Check for Traps
Violence & Viscera

Alexander Macris | 16 Nov 2010 21:00
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Given that everyone comes into RPGs wanting to use their imagination, the reasons why combat devolves to simple mechanics are somewhat mysterious to me. I think it may be because nothing is at stake. It's hard to conjure up the energy for vivid imagery when it doesn't really matter. Whatever the reason, running a role-playing game by the numbers is a crime akin to serving chips without salsa: Violators should be taken out and shot. Violence demands viscera!

Now, I am fortunate in that I have, through long practice, refined the art for conjuring up visceral violence nearly at will. You smash your iron-flanged mace into the orc's chin, the force of the blow smashing so hard that its teeth shatter into sharp shards that embed themselves in its bloody cheeks. The orc's axe carves your belly open, and your intestines leak out like wet, pulpy worms. See, it just flows out. For the less practiced, I've prepared a short list of rules of thumb to help you out.

Brutal Blows: Most games will feature results that represent especially brutal blows - a critical hit, max damage, death blows, and so on. If you narrate nothing else, narrate these. Aim for body horror - the graphic destruction of the body. I've found the most visceral reactions come from gruesome penetration of soft, pulpy body parts, or the shattering of bones that we all secretly fear breaking. Go for thrusts through the soft palate of the upper mouth or the loose skin of the neck; impacts on the fragile bones of the knee-cap or elbow; slashes through the tender skin of the belly. Carve off the breasts and leave them dangling, Crack open the cranium and have grey jelly spray outward, shatter the spine and let spinal fluid leak onto the floor.

Hits: Every good hit deserves a good description. However many RPGs, most especially those based on D&D, give creatures the ability to survive dozens of hits. If every successful attack is narrated as a brutal blow, the result can become silly, as no one could still be standing after that much trauma. When narrating a hit that's not a critical or a kill, focus on damage to the target's armor and shield, its state of pain or fatigue, and its position. "With a metallic crunch, your mace slams into his shield, leaving a dent. The knight swears in pain and recoils backward." Fortunately, the English language leaves us no shortage for words you can use to describe the backward movement after an attack: Fall back, lurch, stagger, recoil, withdraw, retreat, and limp are all words to remember.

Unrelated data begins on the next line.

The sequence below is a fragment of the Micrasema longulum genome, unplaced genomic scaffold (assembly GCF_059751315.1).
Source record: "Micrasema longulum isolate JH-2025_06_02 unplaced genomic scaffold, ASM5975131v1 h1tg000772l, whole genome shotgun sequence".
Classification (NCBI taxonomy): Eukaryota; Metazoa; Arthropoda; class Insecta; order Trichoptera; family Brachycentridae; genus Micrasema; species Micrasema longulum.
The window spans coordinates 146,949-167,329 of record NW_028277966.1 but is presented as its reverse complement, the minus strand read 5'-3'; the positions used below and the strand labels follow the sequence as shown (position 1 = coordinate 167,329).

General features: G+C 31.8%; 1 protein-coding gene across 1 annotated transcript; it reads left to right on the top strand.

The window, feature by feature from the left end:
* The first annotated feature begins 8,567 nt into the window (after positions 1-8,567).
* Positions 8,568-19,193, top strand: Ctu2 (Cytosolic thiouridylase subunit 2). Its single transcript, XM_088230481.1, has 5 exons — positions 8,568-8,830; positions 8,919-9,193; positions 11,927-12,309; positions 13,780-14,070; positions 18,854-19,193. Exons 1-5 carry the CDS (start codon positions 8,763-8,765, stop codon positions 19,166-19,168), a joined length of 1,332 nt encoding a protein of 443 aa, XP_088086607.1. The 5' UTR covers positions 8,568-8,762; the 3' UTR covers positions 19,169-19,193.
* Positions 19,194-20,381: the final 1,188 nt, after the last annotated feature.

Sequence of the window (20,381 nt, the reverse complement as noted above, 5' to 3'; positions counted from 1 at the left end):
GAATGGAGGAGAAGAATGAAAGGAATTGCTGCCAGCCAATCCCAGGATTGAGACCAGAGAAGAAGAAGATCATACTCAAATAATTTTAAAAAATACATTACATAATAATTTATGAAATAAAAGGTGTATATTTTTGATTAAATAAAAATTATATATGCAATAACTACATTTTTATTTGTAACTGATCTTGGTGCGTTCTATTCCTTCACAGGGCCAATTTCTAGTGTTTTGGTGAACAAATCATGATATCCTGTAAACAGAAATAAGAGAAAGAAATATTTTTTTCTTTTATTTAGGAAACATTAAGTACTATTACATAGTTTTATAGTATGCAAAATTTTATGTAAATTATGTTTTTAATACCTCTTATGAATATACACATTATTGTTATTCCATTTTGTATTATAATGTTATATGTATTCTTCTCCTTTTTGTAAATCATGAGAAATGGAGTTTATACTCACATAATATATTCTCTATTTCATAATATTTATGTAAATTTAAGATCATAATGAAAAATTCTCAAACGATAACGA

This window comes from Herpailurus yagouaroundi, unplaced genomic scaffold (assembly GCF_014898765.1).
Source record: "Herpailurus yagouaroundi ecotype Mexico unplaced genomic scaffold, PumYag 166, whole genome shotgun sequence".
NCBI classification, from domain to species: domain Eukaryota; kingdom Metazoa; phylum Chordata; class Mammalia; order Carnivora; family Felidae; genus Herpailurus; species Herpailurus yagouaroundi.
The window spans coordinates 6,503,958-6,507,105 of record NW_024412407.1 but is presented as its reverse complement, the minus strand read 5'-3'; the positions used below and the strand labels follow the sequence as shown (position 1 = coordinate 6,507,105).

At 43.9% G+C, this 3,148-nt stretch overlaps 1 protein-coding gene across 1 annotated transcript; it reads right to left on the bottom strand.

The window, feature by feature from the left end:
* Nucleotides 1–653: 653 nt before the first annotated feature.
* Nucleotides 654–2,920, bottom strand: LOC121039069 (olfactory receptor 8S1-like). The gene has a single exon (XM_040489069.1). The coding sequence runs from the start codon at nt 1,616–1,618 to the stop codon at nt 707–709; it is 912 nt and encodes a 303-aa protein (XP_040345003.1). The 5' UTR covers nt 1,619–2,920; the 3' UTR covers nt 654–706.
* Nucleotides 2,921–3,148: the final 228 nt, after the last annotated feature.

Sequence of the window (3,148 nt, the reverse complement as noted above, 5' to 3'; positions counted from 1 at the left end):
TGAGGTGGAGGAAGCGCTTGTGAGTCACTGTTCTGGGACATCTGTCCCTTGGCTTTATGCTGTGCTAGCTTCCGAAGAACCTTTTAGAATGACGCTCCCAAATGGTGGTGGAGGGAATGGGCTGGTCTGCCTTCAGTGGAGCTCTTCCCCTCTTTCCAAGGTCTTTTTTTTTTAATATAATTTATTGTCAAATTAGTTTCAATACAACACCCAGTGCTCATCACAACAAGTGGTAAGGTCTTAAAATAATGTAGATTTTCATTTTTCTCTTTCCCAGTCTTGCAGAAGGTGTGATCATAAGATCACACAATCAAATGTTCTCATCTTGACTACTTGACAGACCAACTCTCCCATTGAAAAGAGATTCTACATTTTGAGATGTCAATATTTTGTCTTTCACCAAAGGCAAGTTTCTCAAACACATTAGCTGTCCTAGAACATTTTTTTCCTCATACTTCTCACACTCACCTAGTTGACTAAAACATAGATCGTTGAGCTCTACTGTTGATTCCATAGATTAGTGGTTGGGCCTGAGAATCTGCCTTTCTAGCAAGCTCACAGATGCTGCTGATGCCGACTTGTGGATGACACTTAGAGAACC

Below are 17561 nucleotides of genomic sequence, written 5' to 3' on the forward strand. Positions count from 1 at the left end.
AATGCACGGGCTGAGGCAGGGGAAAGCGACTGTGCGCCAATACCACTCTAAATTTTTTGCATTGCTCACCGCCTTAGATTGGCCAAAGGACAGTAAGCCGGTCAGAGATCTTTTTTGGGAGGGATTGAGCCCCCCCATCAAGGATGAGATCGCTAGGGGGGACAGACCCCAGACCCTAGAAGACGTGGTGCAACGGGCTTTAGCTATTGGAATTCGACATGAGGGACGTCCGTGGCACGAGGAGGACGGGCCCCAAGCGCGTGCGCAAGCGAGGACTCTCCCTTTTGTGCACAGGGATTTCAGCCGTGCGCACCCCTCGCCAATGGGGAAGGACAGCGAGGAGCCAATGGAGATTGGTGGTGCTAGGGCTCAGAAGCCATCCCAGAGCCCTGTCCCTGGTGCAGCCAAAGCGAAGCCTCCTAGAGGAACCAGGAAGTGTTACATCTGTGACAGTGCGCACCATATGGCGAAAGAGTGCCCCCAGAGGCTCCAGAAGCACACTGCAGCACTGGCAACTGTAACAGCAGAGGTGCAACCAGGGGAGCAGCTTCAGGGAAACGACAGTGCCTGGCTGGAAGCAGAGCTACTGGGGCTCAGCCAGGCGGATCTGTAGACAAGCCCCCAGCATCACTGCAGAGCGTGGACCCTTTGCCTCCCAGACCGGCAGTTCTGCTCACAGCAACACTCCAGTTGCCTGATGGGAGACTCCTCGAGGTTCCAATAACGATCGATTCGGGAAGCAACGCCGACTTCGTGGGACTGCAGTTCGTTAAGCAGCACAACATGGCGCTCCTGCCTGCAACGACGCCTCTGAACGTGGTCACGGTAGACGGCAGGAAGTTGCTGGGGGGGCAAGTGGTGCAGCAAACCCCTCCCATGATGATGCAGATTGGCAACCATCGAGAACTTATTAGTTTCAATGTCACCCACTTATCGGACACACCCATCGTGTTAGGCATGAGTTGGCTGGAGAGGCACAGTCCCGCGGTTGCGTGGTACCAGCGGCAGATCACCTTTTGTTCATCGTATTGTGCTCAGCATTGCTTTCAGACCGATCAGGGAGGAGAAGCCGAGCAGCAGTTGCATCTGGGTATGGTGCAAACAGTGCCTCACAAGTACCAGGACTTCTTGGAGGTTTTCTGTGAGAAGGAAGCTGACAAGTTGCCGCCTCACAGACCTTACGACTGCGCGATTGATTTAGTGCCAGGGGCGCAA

Misses: Nothing is so frustrating for the player as to miss an attack that he has waited all round to roll for. Even worse is when his narration is "ok, you miss. Steve, you're up." You owe it to the player to explain why his adventurer missed. If he's a highly experienced fighter, it's because the opponent fell back, or put up a desperate defense: "Still reeling from your last slash, the orc retreats before your onslaught. You can't penetrate his defenses but you and he both know his time is coming soon." If it's because he's a novice, your narration will reflect that: "Your blood is pumping with the heat of combat, and you over-extend your sword blow."

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